(CMC) — Fourteen Caribbean Community (CARICOM) member states will design multiple projects to mobilise resources from international sources, which will allow them to improve the resilience and adaptation of agriculture, food systems and rural communities to change climate.
The countries that will develop the projects are Antigua and Barbuda, Bahamas, Barbados, Belize, Dominica, Grenada, Guyana, Haiti, Jamaica, St Kitts and Nevis, St Vincent and the Grenadines, St Lucia, Suriname and Trinidad and Tobago.
The projects stem from a new fund created by the Food and Agriculture Organisation of the United Nations (FAO) and the Mexican Agency for International Development Cooperation (AMEXCID).
The agreement, signed in Rome last week by Director General of FAO,José Graziano da Silva,, and Luis Videgaray, Secretary of Foreign Affairs of Mexico creates the fund, which will have an initial budget of US$500,000, contributed in equal parts of US$250,000.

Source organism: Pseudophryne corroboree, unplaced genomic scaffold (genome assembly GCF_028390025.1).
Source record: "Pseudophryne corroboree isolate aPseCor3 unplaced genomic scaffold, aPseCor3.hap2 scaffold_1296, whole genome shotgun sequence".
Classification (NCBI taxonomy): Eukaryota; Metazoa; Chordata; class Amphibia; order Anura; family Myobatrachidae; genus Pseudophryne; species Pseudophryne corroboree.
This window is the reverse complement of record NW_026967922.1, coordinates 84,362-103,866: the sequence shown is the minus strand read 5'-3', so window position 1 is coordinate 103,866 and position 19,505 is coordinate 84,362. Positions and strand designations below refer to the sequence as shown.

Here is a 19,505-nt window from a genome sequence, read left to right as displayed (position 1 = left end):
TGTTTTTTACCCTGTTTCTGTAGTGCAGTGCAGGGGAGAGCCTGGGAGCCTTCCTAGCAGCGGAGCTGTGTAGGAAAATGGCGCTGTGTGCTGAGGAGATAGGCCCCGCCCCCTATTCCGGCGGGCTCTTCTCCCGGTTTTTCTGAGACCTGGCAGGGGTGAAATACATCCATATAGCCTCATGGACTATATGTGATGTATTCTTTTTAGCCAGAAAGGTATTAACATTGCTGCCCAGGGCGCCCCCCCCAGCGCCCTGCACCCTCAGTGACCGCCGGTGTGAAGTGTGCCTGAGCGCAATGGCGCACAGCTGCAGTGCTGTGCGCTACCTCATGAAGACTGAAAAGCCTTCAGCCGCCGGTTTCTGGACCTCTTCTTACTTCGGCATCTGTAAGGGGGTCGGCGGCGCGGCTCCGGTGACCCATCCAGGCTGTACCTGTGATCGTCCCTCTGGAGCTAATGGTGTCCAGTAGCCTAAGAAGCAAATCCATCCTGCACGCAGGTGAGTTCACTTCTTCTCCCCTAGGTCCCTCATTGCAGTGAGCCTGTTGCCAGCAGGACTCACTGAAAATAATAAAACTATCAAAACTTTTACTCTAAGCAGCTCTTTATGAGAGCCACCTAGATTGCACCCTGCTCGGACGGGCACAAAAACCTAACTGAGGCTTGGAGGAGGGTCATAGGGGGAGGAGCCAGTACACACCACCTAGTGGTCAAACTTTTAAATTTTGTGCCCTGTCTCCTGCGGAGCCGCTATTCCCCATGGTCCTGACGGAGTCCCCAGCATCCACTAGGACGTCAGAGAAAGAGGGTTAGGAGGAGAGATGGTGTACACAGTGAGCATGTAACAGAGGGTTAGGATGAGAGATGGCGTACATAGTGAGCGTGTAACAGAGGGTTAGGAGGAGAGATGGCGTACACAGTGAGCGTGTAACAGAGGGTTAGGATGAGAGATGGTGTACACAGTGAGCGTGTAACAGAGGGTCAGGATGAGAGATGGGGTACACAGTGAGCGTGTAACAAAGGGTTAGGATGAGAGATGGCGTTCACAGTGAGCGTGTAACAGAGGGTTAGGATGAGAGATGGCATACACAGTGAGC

This capital will be used as a pre-investment resource that will mobilise millions of dollars for resilience and adaptation projects.
“Thanks to the support of the Mexican Agency for International Development Cooperation, 14 CARICOM countries will design 27 projects to mobilise resources against climate change,” explained José Graziano da Silva.
“We all know that the Caribbean is one of the regions most vulnerable to climate change. We saw it in the last hurricane season, when the islands of Dominica and Barbuda were practically destroyed,” said Videgaray during the signing.
Ten of the projects will be presented to the Green Climate Fund, twelve to the Global Environment Facility and five to various European Union mechanisms. They will focus on vulnerable rural communities facing climate risks.
The fund between Mexico and FAO will also support CARICOM countries develop their institutional and technical capacities for planning, decision-making and project management, to enable them to better cope with natural disasters and extreme weather events.
Mexican experts and specialists from FAO will work side by side with their Caribbean counterparts in the design and implementation of the projects.
“The fund is a combination of financial resources and human resources,” Videgaray explained.